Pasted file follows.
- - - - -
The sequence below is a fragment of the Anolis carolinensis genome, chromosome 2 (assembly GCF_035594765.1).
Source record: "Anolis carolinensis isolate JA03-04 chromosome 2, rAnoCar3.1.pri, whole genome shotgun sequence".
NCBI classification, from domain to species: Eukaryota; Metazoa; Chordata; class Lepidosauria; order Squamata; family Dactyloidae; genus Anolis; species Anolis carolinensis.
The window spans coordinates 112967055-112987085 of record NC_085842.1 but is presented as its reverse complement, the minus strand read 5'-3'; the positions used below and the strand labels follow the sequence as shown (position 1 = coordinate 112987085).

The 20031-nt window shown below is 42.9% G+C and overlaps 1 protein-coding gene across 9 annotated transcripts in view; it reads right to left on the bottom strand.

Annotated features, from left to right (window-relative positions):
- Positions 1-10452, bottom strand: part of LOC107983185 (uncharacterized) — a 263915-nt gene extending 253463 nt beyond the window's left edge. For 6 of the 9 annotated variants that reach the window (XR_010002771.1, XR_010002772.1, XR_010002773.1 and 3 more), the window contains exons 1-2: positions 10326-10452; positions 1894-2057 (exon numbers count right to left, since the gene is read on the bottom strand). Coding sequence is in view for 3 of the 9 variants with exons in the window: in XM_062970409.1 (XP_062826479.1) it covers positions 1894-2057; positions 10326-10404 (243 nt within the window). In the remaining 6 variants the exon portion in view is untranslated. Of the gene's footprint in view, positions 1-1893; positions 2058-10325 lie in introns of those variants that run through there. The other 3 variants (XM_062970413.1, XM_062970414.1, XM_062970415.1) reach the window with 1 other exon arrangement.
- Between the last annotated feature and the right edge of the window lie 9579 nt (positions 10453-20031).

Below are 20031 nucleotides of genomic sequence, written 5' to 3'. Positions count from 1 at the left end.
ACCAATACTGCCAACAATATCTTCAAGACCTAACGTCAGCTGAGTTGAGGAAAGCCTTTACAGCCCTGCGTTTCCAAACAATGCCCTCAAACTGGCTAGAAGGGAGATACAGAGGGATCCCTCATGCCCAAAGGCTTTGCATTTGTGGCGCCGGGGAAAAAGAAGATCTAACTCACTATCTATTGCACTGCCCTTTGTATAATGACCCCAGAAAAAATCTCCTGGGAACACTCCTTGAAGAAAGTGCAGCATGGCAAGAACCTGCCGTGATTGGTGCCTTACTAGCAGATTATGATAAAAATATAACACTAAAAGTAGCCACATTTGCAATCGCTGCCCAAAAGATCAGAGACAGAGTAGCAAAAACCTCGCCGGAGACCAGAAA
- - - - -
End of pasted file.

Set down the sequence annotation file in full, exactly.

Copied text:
The sequence below is a fragment of the Anolis carolinensis genome, chromosome 2 (assembly GCF_035594765.1).
Source record: "Anolis carolinensis isolate JA03-04 chromosome 2, rAnoCar3.1.pri, whole genome shotgun sequence".
NCBI classification, from domain to species: Eukaryota; Metazoa; Chordata; class Lepidosauria; order Squamata; family Dactyloidae; genus Anolis; species Anolis carolinensis.
The window spans coordinates 112967055-112987085 of record NC_085842.1 but is presented as its reverse complement, the minus strand read 5'-3'; the positions used below and the strand labels follow the sequence as shown (position 1 = coordinate 112987085).

The 20031-nt window shown below is 42.9% G+C and overlaps 1 protein-coding gene across 9 annotated transcripts in view; it reads right to left on the bottom strand.

Annotated features, from left to right (window-relative positions):
- Positions 1-10452, bottom strand: part of LOC107983185 (uncharacterized) — a 263915-nt gene extending 253463 nt beyond the window's left edge. For 6 of the 9 annotated variants that reach the window (XR_010002771.1, XR_010002772.1, XR_010002773.1 and 3 more), the window contains exons 1-2: positions 10326-10452; positions 1894-2057 (exon numbers count right to left, since the gene is read on the bottom strand). Coding sequence is in view for 3 of the 9 variants with exons in the window: in XM_062970409.1 (XP_062826479.1) it covers positions 1894-2057; positions 10326-10404 (243 nt within the window). In the remaining 6 variants the exon portion in view is untranslated. Of the gene's footprint in view, positions 1-1893; positions 2058-10325 lie in introns of those variants that run through there. The other 3 variants (XM_062970413.1, XM_062970414.1, XM_062970415.1) reach the window with 1 other exon arrangement.
- Between the last annotated feature and the right edge of the window lie 9579 nt (positions 10453-20031).

Below are 20031 nucleotides of genomic sequence, written 5' to 3'. Positions count from 1 at the left end.
ACCAATACTGCCAACAATATCTTCAAGACCTAACGTCAGCTGAGTTGAGGAAAGCCTTTACAGCCCTGCGTTTCCAAACAATGCCCTCAAACTGGCTAGAAGGGAGATACAGAGGGATCCCTCATGCCCAAAGGCTTTGCATTTGTGGCGCCGGGGAAAAAGAAGATCTAACTCACTATCTATTGCACTGCCCTTTGTATAATGACCCCAGAAAAAATCTCCTGGGAACACTCCTTGAAGAAAGTGCAGCATGGCAAGAACCTGCCGTGATTGGTGCCTTACTAGCAGATTATGATAAAAATATAACACTAAAAGTAGCCACATTTGCAATCGCTGCCCAAAAGATCAGAGACAGAGTAGCAAAAACCTCGCCGGAGACCAGAAA